For over 50 years the United States has talked about sending humans to explore the planet Mars.  Landing humans on Mars has been an integral goal of U.S. space policy for many years, and the Red Planet has garnered more interest and enthusiasm from the general public than any other destination in space exploration. So why hasn’t humanity cut the gravitational umbilical cord holding us down on our home planet? Why haven’t we walked yet on Mars? What are we waiting for?

While there have been many reasons contributing to our inability to achieve what humanity has dreamed of accomplishing for centuries, inconsistent policy direction has been the primary reason we have not sent humans to Mars, or anywhere else for that matter beyond Low Earth Orbit since the last Apollo crew ascended from the surface of the Moon in 1972.  Policy makers and others have provided many so-called explanations over the years, such as “There is no mandate to go to Mars”, or “The time isn’t right”, or “It’s not technically feasible”, or “It’s too risky”, or “Robots can do it better”, or, “We need to fix our infrastructure first”.  But these are really just excuses, and none are truly valid.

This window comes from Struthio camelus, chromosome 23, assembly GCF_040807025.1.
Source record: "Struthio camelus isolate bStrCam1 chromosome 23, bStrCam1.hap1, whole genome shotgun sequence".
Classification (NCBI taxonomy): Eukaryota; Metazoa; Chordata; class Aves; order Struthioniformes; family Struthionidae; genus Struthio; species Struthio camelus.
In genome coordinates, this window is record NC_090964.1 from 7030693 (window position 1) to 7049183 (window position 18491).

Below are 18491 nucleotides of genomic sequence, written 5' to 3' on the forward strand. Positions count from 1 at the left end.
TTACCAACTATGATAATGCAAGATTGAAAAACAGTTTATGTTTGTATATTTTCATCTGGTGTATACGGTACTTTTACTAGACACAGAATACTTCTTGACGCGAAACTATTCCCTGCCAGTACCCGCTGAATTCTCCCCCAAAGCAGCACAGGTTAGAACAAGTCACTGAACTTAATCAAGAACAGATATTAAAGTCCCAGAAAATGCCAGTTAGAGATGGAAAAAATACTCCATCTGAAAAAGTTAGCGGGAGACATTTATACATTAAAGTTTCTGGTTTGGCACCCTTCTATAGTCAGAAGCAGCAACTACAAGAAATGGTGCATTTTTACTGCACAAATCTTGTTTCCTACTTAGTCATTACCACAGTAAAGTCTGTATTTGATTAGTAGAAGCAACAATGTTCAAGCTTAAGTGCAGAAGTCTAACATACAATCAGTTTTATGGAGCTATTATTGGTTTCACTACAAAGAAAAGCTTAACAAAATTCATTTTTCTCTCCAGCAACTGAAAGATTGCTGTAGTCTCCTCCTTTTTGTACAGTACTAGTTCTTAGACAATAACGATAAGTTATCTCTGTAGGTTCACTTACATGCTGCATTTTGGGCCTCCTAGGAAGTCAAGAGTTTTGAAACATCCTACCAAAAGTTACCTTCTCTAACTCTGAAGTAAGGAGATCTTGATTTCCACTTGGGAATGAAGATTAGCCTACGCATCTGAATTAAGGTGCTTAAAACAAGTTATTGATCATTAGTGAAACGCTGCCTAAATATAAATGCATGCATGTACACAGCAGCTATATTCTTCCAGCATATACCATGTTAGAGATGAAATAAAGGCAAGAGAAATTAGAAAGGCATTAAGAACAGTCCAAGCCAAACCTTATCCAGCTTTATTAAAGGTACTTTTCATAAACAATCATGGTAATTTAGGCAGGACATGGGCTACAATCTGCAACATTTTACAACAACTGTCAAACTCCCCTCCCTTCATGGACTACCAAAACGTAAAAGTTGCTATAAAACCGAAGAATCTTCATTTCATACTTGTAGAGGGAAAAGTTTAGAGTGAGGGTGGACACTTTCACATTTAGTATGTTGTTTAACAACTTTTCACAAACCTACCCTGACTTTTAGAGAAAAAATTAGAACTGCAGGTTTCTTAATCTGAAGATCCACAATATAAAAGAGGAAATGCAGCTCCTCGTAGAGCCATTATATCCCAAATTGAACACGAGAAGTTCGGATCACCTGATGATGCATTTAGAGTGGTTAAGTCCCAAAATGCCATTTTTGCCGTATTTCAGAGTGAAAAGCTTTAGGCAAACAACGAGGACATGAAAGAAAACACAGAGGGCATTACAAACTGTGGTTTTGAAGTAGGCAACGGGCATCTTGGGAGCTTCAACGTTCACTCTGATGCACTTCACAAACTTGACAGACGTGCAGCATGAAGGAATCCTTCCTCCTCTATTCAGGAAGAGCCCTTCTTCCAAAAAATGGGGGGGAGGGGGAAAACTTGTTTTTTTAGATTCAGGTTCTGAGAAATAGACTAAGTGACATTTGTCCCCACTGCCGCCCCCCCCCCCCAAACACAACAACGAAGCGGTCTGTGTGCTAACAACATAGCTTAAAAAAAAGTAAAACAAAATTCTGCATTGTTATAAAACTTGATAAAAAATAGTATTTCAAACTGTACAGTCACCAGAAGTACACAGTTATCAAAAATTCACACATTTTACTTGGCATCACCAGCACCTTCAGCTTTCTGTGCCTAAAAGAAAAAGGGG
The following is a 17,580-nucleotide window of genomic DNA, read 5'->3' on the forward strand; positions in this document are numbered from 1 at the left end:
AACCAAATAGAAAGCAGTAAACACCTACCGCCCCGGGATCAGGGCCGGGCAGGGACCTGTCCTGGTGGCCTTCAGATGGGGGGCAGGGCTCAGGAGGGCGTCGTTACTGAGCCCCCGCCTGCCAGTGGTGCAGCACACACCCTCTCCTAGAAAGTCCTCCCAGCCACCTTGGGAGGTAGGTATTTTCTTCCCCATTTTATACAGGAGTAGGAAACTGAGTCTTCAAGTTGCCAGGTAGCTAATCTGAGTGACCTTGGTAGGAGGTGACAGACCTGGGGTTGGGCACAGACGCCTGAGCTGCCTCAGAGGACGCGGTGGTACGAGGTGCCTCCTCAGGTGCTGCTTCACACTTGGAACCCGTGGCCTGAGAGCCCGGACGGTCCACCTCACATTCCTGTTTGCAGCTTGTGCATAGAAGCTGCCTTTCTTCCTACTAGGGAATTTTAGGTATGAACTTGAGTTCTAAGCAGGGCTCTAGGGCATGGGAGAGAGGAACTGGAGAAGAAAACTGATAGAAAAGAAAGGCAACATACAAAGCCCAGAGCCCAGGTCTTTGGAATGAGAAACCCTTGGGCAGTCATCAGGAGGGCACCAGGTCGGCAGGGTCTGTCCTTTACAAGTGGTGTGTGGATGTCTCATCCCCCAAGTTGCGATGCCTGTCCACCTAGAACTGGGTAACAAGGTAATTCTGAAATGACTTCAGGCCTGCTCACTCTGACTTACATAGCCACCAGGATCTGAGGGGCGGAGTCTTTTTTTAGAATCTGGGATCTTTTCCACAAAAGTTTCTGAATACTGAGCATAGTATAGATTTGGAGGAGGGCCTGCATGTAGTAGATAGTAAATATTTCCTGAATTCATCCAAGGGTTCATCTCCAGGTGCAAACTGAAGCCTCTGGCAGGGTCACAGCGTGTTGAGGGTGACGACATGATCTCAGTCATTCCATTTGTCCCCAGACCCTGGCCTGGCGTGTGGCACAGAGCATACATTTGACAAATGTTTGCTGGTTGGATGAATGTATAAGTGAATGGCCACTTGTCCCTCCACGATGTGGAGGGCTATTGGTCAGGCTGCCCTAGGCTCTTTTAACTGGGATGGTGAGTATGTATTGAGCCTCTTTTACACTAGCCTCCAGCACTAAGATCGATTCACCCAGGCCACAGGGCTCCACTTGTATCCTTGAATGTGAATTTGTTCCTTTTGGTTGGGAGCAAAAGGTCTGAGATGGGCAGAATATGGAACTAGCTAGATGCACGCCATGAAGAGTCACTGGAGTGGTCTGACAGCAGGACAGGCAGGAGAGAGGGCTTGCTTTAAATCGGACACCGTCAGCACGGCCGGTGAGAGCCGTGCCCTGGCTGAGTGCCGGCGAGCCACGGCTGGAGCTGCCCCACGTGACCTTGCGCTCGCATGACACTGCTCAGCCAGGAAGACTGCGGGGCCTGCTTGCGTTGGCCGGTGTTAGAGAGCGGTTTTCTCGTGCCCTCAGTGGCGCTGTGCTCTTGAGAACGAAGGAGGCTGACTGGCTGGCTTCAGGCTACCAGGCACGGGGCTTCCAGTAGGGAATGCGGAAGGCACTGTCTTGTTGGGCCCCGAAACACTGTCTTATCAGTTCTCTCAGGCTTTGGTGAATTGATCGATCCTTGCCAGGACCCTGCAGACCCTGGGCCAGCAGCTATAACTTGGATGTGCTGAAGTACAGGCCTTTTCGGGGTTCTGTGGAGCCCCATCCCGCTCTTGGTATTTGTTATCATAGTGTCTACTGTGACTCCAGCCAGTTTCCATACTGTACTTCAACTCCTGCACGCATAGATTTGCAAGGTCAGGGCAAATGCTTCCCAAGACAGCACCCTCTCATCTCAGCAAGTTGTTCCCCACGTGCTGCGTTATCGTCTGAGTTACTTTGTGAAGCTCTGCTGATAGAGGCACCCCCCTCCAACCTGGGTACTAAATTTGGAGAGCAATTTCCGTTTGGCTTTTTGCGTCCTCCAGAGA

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Is the Moon a necessary step on the path to Mars?

Mars Base Camp concept

Human missions to Mars, like this Lockheed Martin concept, should not depend on initial human missions to the lunar surface, which should be justified on their own merits. (credit: Lockheed Martin)

Is the Moon a necessary step on the path to Mars?